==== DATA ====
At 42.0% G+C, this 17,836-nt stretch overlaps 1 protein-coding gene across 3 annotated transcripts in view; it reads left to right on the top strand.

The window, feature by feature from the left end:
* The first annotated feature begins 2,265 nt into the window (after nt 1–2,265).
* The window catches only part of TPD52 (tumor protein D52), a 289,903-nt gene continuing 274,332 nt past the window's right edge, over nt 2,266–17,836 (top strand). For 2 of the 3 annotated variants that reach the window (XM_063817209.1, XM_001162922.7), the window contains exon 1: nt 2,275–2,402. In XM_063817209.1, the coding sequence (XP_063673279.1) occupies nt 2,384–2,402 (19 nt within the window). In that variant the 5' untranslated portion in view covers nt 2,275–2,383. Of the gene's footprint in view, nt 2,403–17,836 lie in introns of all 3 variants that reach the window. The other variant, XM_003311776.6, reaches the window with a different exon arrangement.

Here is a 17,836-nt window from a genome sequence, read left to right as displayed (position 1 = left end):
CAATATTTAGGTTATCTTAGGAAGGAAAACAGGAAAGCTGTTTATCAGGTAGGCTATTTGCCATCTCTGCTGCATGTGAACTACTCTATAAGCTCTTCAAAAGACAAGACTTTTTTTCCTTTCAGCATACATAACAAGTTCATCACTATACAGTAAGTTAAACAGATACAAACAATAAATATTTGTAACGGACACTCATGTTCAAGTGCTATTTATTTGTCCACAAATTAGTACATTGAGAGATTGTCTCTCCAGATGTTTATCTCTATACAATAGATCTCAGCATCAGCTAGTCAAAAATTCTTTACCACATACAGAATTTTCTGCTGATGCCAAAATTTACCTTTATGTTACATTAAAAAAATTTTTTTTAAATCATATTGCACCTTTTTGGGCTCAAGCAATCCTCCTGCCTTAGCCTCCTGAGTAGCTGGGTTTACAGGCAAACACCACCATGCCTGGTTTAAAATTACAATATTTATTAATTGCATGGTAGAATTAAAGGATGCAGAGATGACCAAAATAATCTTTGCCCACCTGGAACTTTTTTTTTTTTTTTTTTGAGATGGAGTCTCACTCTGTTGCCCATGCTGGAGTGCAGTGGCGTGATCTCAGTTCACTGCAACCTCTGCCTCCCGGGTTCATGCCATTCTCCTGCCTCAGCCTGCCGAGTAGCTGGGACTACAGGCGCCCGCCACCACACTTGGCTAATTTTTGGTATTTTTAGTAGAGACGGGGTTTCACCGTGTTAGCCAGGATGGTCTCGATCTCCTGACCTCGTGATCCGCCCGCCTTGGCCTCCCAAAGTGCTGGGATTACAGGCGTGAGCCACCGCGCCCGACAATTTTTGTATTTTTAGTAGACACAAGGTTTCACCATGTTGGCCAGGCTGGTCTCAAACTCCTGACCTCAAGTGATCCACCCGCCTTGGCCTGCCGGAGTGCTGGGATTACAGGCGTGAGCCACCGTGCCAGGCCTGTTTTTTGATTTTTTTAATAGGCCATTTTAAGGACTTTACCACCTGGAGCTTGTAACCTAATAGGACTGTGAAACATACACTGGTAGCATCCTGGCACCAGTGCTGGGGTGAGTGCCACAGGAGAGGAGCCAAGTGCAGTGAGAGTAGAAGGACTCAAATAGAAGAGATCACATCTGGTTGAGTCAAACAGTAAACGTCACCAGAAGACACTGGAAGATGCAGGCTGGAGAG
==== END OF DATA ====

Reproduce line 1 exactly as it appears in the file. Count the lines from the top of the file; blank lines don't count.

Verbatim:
At 42.0% G+C, this 17,836-nt stretch overlaps 1 protein-coding gene across 3 annotated transcripts in view; it reads left to right on the top strand.